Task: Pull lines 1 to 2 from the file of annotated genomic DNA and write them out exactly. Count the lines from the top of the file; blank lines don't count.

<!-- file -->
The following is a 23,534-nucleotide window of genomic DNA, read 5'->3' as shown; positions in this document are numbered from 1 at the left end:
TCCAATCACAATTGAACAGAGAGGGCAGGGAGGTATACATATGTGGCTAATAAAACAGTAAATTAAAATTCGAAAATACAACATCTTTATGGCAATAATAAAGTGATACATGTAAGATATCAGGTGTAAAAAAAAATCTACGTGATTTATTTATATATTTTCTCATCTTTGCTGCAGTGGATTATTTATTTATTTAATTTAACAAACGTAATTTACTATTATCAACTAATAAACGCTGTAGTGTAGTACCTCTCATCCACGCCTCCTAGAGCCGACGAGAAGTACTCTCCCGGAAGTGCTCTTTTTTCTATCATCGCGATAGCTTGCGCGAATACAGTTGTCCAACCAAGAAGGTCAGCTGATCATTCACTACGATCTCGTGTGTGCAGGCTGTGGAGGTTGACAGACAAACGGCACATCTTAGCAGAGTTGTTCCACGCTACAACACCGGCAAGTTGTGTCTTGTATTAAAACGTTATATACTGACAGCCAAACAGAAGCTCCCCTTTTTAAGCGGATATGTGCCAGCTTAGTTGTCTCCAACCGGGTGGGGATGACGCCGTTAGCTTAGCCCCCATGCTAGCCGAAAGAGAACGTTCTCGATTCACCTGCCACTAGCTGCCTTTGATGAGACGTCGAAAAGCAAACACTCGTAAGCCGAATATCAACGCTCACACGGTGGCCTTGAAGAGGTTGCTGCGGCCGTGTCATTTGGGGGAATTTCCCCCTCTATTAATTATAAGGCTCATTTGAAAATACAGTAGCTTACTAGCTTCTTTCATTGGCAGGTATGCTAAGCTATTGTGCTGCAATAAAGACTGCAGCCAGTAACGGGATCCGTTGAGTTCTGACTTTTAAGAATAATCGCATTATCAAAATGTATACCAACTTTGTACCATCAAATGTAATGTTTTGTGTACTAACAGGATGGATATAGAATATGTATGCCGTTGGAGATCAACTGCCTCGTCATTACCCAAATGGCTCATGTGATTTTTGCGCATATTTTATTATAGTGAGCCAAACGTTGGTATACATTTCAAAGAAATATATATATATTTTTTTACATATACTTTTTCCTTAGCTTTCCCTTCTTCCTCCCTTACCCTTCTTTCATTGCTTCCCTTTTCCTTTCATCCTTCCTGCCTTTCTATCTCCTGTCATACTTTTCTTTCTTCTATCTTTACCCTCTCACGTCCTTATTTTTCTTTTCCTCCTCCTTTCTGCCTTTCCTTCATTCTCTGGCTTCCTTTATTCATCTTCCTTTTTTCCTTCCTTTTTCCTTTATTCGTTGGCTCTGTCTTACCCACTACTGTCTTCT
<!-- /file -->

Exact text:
The following is a 23,534-nucleotide window of genomic DNA, read 5'->3' as shown; positions in this document are numbered from 1 at the left end:
TCCAATCACAATTGAACAGAGAGGGCAGGGAGGTATACATATGTGGCTAATAAAACAGTAAATTAAAATTCGAAAATACAACATCTTTATGGCAATAATAAAGTGATACATGTAAGATATCAGGTGTAAAAAAAAATCTACGTGATTTATTTATATATTTTCTCATCTTTGCTGCAGTGGATTATTTATTTATTTAATTTAACAAACGTAATTTACTATTATCAACTAATAAACGCTGTAGTGTAGTACCTCTCATCCACGCCTCCTAGAGCCGACGAGAAGTACTCTCCCGGAAGTGCTCTTTTTTCTATCATCGCGATAGCTTGCGCGAATACAGTTGTCCAACCAAGAAGGTCAGCTGATCATTCACTACGATCTCGTGTGTGCAGGCTGTGGAGGTTGACAGACAAACGGCACATCTTAGCAGAGTTGTTCCACGCTACAACACCGGCAAGTTGTGTCTTGTATTAAAACGTTATATACTGACAGCCAAACAGAAGCTCCCCTTTTTAAGCGGATATGTGCCAGCTTAGTTGTCTCCAACCGGGTGGGGATGACGCCGTTAGCTTAGCCCCCATGCTAGCCGAAAGAGAACGTTCTCGATTCACCTGCCACTAGCTGCCTTTGATGAGACGTCGAAAAGCAAACACTCGTAAGCCGAATATCAACGCTCACACGGTGGCCTTGAAGAGGTTGCTGCGGCCGTGTCATTTGGGGGAATTTCCCCCTCTATTAATTATAAGGCTCATTTGAAAATACAGTAGCTTACTAGCTTCTTTCATTGGCAGGTATGCTAAGCTATTGTGCTGCAATAAAGACTGCAGCCAGTAACGGGATCCGTTGAGTTCTGACTTTTAAGAATAATCGCATTATCAAAATGTATACCAACTTTGTACCATCAAATGTAATGTTTTGTGTACTAACAGGATGGATATAGAATATGTATGCCGTTGGAGATCAACTGCCTCGTCATTACCCAAATGGCTCATGTGATTTTTGCGCATATTTTATTATAGTGAGCCAAACGTTGGTATACATTTCAAAGAAATATATATATATTTTTTTACATATACTTTTTCCTTAGCTTTCCCTTCTTCCTCCCTTACCCTTCTTTCATTGCTTCCCTTTTCCTTTCATCCTTCCTGCCTTTCTATCTCCTGTCATACTTTTCTTTCTTCTATCTTTACCCTCTCACGTCCTTATTTTTCTTTTCCTCCTCCTTTCTGCCTTTCCTTCATTCTCTGGCTTCCTTTATTCATCTTCCTTTTTTCCTTCCTTTTTCCTTTATTCGTTGGCTCTGTCTTACCCACTACTGTCTTCT